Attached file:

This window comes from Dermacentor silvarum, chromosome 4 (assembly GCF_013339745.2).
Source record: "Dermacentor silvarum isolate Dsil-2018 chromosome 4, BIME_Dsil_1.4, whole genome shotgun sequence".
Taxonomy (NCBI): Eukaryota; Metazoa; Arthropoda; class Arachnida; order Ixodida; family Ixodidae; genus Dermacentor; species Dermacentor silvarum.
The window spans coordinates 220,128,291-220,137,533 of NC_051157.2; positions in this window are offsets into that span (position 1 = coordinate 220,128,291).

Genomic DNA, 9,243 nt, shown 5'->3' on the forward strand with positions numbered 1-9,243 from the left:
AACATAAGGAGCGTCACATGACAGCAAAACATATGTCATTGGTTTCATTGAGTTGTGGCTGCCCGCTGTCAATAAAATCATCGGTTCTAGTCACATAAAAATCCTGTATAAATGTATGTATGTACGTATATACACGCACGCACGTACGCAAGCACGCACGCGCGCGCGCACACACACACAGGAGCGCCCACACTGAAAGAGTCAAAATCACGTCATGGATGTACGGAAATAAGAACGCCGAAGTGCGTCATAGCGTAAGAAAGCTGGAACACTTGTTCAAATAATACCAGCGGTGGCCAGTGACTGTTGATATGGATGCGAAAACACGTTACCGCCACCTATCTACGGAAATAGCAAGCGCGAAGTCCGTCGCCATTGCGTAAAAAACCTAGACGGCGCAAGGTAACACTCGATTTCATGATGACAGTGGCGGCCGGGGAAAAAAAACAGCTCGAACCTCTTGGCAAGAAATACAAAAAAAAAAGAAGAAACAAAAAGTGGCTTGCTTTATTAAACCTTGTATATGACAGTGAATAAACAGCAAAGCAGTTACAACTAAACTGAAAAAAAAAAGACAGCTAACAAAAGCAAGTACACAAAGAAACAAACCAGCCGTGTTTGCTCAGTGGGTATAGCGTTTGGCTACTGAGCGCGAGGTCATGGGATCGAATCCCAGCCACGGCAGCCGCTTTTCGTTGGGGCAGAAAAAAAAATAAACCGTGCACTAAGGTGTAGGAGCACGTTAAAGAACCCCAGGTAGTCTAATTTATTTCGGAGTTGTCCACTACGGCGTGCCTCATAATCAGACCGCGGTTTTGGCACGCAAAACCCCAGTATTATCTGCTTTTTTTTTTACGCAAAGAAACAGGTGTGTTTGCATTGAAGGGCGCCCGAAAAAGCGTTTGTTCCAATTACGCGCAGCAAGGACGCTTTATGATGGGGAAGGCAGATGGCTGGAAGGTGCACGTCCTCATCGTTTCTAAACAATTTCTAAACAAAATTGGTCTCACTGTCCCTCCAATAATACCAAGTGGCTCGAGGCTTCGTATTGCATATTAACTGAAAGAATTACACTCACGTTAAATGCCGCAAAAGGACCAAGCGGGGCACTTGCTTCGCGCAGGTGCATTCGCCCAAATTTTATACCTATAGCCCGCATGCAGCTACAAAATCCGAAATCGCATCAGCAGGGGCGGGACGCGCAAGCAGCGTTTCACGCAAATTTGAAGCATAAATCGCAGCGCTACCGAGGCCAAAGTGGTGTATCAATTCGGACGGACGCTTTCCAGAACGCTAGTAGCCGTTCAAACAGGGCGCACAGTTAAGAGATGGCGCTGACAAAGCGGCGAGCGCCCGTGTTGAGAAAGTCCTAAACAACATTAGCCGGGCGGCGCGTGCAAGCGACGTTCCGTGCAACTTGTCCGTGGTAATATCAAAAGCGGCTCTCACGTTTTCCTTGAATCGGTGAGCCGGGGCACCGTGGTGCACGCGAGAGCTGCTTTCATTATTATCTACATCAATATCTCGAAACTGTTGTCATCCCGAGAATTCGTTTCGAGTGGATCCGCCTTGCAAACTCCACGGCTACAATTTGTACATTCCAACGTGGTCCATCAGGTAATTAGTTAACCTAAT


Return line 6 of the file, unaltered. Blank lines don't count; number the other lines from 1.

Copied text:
AACATAAGGAGCGTCACATGACAGCAAAACATATGTCATTGGTTTCATTGAGTTGTGGCTGCCCGCTGTCAATAAAATCATCGGTTCTAGTCACATAAAAATCCTGTATAAATGTATGTATGTACGTATATACACGCACGCACGTACGCAAGCACGCACGCGCGCGCGCACACACACACAGGAGCGCCCACACTGAAAGAGTCAAAATCACGTCATGGATGTACGGAAATAAGAACGCCGAAGTGCGTCATAGCGTAAGAAAGCTGGAACACTTGTTCAAATAATACCAGCGGTGGCCAGTGACTGTTGATATGGATGCGAAAACACGTTACCGCCACCTATCTACGGAAATAGCAAGCGCGAAGTCCGTCGCCATTGCGTAAAAAACCTAGACGGCGCAAGGTAACACTCGATTTCATGATGACAGTGGCGGCCGGGGAAAAAAAACAGCTCGAACCTCTTGGCAAGAAATACAAAAAAAAAAGAAGAAACAAAAAGTGGCTTGCTTTATTAAACCTTGTATATGACAGTGAATAAACAGCAAAGCAGTTACAACTAAACTGAAAAAAAAAAGACAGCTAACAAAAGCAAGTACACAAAGAAACAAACCAGCCGTGTTTGCTCAGTGGGTATAGCGTTTGGCTACTGAGCGCGAGGTCATGGGATCGAATCCCAGCCACGGCAGCCGCTTTTCGTTGGGGCAGAAAAAAAAATAAACCGTGCACTAAGGTGTAGGAGCACGTTAAAGAACCCCAGGTAGTCTAATTTATTTCGGAGTTGTCCACTACGGCGTGCCTCATAATCAGACCGCGGTTTTGGCACGCAAAACCCCAGTATTATCTGCTTTTTTTTTTACGCAAAGAAACAGGTGTGTTTGCATTGAAGGGCGCCCGAAAAAGCGTTTGTTCCAATTACGCGCAGCAAGGACGCTTTATGATGGGGAAGGCAGATGGCTGGAAGGTGCACGTCCTCATCGTTTCTAAACAATTTCTAAACAAAATTGGTCTCACTGTCCCTCCAATAATACCAAGTGGCTCGAGGCTTCGTATTGCATATTAACTGAAAGAATTACACTCACGTTAAATGCCGCAAAAGGACCAAGCGGGGCACTTGCTTCGCGCAGGTGCATTCGCCCAAATTTTATACCTATAGCCCGCATGCAGCTACAAAATCCGAAATCGCATCAGCAGGGGCGGGACGCGCAAGCAGCGTTTCACGCAAATTTGAAGCATAAATCGCAGCGCTACCGAGGCCAAAGTGGTGTATCAATTCGGACGGACGCTTTCCAGAACGCTAGTAGCCGTTCAAACAGGGCGCACAGTTAAGAGATGGCGCTGACAAAGCGGCGAGCGCCCGTGTTGAGAAAGTCCTAAACAACATTAGCCGGGCGGCGCGTGCAAGCGACGTTCCGTGCAACTTGTCCGTGGTAATATCAAAAGCGGCTCTCACGTTTTCCTTGAATCGGTGAGCCGGGGCACCGTGGTGCACGCGAGAGCTGCTTTCATTATTATCTACATCAATATCTCGAAACTGTTGTCATCCCGAGAATTCGTTTCGAGTGGATCCGCCTTGCAAACTCCACGGCTACAATTTGTACATTCCAACGTGGTCCATCAGGTAATTAGTTAACCTAAT